A New Clue to the Mystery Disease That Once Killed Most of Mexico

The evidence comes from the 16th-century victims’ teeth.

Ships in water being scuttled
1887 painting of Hernán Cortés scuttling his ships off the coast of Veracruz (Rafael Monleón y Torres / Wikimedia Commons)

Updated at 11:17 a.m. on April 23, 2021.

In the decades after Hernán Cortés invaded Mexico, one of the worst epidemics in human history swept through the new Spanish colony. A mysterious disease called “cocoliztli” appeared first in 1545 and then again in 1576, each time killing millions of the native population. “From morning to sunset,” wrote a Franciscan friar who witness the epidemic, “the priests did nothing else but carry the dead bodies and throw them into the ditches.”

In less than a century, the number of people living in Mexico fell from an estimated 20 million to 2 million. “It’s a massive population loss. Really, it’s impressive,” says Rodolfo Acuña-Soto, an epidemiologist at the National Autonomous University of Mexico. What can even kill so many people so quickly?

The Spanish, infamously, brought a litany of diseases unknown to the indigenous population—smallpox, measles, typhus—so some experts have suggested cocoliztli is simply one of those. Others, like Acuña-Soto, have argued it is an unknown viral hemorrhagic fever native to Mexico. The cause of cocoliztli has never been conclusively identified.

Now, DNA from 16th-century cocoliztli victims has offered up a somewhat unexpected new candidate: Salmonella enterica, or the bacteria that cause paratyphoid fever. The DNA evidence comes from the teeth of 11 people buried in a large Mixtec cemetery in southern Mexico. Prior archaeological work had linked the burials to the 1545 cocoliztli epidemic, and the city was likely abandoned after the disease killed so many of its inhabitants.

“Teeth are an excellent source of DNA,” says Kirsten Bos, an anthropologist at the Max Planck Institute for the Science of Human History who worked on the new study. Dental pulp—the soft, living tissue inside teeth—is full of blood vessels and thus any pathogens that once circulated in the blood. And hard enamel on the outside protects the DNA of those pathogens for centuries.

Bos and her team have previously identified plague bacteria in the teeth of Black Death victims, but the cocoliztli samples presented a different challenge. Scientists already suspected that the Black Death was caused by the bacteria Yersinia pestis, but no one is as certain about the exact cause of cocoliztli. So Bos’s team repurposed a method called metagenomics that sequences all of the DNA in a sample, generating a long list of all bacteria present in the teeth. One researcher went through the list by hand, and a specific strain of Salmonella enterica popped up repeatedly. Dental pulp samples from five people who died before European contact but buried in the same site contained no significant amounts of S. enterica.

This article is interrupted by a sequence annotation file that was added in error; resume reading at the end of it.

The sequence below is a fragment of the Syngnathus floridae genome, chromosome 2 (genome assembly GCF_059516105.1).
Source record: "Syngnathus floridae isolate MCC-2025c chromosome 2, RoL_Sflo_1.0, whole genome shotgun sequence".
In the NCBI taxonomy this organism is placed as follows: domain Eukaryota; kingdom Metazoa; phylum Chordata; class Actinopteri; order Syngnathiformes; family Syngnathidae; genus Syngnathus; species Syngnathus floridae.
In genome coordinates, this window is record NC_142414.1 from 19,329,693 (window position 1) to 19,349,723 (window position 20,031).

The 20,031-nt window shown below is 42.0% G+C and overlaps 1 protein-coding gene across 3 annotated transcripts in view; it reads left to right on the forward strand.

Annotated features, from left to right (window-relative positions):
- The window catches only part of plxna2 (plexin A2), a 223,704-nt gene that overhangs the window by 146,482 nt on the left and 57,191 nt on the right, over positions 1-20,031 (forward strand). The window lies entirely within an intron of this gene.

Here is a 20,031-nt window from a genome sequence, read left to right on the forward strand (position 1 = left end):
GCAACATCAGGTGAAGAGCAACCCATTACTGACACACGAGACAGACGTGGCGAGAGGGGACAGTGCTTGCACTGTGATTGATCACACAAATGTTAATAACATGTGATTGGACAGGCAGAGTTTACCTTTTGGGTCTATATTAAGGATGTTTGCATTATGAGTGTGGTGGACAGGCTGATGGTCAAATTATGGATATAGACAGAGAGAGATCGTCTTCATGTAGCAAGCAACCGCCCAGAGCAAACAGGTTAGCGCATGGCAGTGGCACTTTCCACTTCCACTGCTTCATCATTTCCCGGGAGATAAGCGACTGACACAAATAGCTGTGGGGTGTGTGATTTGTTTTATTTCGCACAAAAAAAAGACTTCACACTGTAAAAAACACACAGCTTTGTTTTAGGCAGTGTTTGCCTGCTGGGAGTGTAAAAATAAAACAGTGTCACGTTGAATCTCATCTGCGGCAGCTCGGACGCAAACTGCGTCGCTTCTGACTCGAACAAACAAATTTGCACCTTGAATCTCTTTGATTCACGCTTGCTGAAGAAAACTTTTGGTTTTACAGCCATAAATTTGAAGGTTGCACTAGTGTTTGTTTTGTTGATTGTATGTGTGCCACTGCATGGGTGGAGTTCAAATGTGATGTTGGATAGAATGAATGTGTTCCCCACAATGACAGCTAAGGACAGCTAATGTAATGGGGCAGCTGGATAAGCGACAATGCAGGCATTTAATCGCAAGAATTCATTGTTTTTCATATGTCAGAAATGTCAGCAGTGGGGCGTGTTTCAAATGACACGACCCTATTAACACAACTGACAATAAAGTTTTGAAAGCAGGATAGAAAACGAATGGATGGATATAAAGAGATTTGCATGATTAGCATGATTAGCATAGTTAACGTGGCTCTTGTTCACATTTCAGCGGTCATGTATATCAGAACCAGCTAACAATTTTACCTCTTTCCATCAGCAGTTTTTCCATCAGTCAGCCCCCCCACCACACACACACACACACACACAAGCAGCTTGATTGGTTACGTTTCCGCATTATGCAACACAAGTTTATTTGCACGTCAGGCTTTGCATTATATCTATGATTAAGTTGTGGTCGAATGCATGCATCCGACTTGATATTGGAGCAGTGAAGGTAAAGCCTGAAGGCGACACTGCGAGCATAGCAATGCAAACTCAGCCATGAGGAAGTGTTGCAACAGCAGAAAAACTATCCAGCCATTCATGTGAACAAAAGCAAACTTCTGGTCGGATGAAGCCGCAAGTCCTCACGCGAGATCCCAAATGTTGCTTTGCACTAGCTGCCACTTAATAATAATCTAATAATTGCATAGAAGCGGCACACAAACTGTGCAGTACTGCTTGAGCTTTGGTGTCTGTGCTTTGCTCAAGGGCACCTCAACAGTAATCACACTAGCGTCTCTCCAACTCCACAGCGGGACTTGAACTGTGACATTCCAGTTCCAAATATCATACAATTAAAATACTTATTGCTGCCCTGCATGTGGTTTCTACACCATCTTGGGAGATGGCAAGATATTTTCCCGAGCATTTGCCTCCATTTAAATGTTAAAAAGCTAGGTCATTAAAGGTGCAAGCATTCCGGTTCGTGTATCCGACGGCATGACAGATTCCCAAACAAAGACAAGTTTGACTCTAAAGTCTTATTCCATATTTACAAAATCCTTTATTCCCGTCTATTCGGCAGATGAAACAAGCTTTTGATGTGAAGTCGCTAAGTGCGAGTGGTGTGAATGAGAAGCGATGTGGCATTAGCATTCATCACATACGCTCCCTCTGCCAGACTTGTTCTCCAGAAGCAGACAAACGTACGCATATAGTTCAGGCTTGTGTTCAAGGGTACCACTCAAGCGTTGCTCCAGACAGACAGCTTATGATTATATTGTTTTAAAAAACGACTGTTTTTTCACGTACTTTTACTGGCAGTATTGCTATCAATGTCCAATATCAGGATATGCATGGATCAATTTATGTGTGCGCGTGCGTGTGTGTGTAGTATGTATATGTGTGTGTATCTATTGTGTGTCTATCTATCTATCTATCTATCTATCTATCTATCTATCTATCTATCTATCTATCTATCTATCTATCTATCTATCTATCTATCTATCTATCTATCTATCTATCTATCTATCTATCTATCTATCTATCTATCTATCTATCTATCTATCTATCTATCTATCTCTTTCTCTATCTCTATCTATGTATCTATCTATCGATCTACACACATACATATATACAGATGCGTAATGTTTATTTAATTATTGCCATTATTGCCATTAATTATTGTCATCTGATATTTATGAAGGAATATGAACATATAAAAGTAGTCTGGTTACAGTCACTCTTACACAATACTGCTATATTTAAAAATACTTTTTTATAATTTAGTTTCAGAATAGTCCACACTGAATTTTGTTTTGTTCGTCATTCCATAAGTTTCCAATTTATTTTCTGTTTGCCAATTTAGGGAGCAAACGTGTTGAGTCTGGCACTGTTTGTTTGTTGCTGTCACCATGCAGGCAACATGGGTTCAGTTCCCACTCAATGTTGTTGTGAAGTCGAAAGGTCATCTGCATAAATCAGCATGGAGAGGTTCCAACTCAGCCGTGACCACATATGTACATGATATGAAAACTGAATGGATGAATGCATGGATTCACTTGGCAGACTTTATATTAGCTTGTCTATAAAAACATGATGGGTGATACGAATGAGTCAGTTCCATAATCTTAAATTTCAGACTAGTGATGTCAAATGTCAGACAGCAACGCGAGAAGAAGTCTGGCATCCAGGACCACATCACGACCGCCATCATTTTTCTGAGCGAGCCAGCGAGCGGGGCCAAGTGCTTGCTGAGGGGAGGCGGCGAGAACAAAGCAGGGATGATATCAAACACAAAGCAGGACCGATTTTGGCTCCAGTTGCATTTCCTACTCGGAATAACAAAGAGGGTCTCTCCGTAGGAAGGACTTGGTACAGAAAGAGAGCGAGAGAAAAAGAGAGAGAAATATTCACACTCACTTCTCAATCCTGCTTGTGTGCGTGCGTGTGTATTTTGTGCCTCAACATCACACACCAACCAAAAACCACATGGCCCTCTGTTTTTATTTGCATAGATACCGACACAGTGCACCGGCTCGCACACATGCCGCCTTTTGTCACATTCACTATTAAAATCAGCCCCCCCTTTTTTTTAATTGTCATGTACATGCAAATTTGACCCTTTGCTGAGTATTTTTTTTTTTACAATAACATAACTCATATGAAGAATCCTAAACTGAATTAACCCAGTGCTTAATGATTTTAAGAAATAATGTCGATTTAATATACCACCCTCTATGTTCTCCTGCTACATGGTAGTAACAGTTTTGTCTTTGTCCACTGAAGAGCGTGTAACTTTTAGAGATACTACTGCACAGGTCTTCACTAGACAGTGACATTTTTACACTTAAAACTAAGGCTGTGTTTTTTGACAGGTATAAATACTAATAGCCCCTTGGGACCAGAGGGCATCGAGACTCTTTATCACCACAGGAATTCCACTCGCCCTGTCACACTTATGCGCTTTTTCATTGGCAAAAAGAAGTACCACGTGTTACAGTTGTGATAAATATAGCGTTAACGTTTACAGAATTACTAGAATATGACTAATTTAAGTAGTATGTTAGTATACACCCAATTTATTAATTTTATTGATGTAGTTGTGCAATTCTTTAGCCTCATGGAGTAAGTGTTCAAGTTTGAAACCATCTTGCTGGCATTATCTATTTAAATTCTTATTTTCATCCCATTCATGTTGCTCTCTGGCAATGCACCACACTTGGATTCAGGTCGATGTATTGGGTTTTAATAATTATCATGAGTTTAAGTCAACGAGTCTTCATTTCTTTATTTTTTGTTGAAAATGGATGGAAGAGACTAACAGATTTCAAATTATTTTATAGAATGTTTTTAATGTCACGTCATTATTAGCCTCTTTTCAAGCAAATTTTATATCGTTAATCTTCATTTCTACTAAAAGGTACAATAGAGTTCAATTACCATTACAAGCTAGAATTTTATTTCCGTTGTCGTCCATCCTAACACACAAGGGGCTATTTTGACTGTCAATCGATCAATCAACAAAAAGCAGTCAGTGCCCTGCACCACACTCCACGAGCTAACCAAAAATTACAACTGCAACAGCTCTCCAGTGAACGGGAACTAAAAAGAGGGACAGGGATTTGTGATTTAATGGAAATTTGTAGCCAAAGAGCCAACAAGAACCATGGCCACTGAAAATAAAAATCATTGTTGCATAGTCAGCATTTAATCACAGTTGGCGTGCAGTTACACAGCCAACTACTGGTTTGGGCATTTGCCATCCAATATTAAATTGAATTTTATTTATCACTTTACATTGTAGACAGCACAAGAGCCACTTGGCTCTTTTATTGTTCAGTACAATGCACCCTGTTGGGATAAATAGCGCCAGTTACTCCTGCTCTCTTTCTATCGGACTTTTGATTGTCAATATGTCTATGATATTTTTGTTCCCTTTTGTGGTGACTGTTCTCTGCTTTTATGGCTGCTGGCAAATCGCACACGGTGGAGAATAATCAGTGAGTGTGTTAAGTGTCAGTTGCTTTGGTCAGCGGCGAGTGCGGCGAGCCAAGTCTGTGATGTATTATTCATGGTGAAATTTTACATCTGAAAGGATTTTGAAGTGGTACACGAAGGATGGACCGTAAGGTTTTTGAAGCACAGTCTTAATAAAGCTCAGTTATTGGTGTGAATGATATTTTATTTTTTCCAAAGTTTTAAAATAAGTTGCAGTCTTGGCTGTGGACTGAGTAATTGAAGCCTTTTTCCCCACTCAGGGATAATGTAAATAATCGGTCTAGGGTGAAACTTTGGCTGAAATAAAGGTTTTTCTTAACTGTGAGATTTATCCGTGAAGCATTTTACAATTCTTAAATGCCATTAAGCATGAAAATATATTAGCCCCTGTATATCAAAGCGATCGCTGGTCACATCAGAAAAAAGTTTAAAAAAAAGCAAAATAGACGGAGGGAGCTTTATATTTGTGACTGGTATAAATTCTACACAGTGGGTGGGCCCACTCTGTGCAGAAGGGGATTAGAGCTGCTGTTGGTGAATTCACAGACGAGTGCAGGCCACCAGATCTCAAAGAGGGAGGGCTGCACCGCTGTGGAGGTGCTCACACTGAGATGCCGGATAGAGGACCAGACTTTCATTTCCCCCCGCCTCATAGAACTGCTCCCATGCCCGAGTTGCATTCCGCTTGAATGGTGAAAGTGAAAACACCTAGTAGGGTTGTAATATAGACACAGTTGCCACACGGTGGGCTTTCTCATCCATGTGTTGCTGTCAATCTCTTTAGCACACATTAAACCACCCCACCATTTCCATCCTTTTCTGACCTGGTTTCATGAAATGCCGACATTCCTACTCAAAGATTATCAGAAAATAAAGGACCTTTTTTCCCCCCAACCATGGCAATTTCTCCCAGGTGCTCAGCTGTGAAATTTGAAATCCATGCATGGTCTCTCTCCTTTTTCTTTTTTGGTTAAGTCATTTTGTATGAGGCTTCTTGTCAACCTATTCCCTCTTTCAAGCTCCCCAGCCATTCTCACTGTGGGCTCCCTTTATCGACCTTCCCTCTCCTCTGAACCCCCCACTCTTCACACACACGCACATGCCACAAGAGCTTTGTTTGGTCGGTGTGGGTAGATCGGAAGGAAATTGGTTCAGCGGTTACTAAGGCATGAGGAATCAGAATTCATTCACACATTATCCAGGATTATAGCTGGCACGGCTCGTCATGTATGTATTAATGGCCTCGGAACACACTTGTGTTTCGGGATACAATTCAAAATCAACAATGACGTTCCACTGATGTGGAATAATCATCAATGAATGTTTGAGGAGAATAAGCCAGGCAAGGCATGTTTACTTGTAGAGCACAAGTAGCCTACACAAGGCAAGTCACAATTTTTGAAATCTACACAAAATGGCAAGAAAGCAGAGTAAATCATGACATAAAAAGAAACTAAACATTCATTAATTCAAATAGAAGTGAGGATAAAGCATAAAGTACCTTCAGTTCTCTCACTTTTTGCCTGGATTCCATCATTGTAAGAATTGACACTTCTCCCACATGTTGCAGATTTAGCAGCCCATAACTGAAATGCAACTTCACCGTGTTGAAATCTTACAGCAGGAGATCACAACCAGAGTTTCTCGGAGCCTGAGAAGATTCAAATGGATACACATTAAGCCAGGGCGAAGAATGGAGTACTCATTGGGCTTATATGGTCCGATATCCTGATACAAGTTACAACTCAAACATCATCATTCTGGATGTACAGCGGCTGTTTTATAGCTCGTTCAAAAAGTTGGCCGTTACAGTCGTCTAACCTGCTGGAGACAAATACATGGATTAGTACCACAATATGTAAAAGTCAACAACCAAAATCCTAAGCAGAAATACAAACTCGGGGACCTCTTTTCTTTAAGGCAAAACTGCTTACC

Paratyphoid fever spreads through food or water contaminated with the feces of a sick person. Today, it usually breaks out when people live in poor, crowded conditions. It’s possible that the Spanish, in addition to bringing the bacteria, relocated people and instituted agricultural practices that exacerbated its spread.  The symptoms, broadly, match up, though historical accounts—written before the advent of germ theory—are evocative if not clinically specific. For example, the physician Francisco Hernández wrote wrote:*

The fevers were contagious, burning, and continuous, all of them pestilential, in most part lethal. The tongue was dry and black. Enormous thirst. Urine of the colors sea-green, vegetal-green, and black, sometimes passing from the greenish color to the pale. Pulse was frequent, fast, small, and weak—sometimes even null. The eyes and the whole body were yellow. This stage was followed by delirium and seizures. Then, hard and painful nodules appeared behind one or both ears along with heartache, chest pain, abdominal pain, tremor, great anxiety, and dysentery.

The study authors acknowledge that S. enterica may have interacted with other circulating pathogens. The method does not rule them out. In particular, the team can only detect DNA, but some viruses carry RNA instead. “If all these people died from RNA viruses, we will never know, at least not with these techniques,” says Nicolas Rascovan, a microbiologist at Aix-Marseille Université, who also studies dental-pulp DNA among people in the Americas.

Acuña-Soto still favors his viral hemorrhagic-fever hypothesis, and he notes that Salmonella has never caused another epidemic as deadly as cocoliztli in recorded history. The strain most similar to the one found in the 16th-century teeth is rare and not well-studied, but it has a 10 to 15 percent mortality rate today. It is also not entirely known whether Salmonella was present in the Americas before contact with the Spanish or how pervasive it was in Europe.

Regardless, the application of metagenomics to “ancient” DNA is opening a new window into the ancient world. The field of ancient DNA has largely focused on human DNA, says Rascovan. “Now the new step in the ancient DNA field is to start focus on our cohabitants, which are the microbes.” The presence of Salmonella in cocoliztli victims has provoked more questions than it has answered, and the wide applications of this technique to ancient microbes may prompt yet more questions about our ancestors that we did not know to ask.

* This article previously misattributed a 1576 description of cocoliztli. It was written by Francisco Hernández, not Fray Juan de Torquemada.